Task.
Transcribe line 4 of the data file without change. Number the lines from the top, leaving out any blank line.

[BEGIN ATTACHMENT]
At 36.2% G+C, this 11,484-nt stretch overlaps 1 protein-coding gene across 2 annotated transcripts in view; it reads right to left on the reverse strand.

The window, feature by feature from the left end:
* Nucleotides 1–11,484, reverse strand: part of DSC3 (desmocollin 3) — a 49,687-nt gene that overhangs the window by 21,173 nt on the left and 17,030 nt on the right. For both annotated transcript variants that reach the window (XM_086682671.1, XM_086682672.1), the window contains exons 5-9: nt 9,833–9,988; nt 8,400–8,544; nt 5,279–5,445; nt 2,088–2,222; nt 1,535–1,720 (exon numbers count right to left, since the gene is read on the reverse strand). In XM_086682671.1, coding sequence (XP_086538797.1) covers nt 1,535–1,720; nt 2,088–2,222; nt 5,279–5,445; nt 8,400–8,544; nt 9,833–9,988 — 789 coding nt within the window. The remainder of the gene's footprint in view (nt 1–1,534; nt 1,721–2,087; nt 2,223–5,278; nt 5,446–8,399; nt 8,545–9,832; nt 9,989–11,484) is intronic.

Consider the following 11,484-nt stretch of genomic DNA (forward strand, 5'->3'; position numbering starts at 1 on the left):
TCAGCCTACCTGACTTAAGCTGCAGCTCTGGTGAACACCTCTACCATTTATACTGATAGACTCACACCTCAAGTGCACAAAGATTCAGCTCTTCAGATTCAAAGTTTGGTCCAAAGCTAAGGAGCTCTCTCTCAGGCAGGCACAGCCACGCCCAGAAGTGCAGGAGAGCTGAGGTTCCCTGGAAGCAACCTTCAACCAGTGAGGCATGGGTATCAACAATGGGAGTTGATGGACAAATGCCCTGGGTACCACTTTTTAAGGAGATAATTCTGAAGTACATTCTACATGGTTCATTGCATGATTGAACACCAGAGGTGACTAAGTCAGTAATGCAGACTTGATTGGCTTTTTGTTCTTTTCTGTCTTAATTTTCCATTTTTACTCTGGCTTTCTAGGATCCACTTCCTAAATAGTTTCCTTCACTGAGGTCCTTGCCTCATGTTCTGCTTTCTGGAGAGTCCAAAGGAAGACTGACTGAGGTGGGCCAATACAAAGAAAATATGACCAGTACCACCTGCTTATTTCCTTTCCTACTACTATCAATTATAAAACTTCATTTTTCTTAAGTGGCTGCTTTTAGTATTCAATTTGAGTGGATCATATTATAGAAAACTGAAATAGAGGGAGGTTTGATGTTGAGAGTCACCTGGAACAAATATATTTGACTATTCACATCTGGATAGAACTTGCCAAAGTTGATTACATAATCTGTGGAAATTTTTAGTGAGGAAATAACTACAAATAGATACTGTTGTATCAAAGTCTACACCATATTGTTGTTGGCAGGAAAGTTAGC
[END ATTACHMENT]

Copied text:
Consider the following 11,484-nt stretch of genomic DNA (forward strand, 5'->3'; position numbering starts at 1 on the left):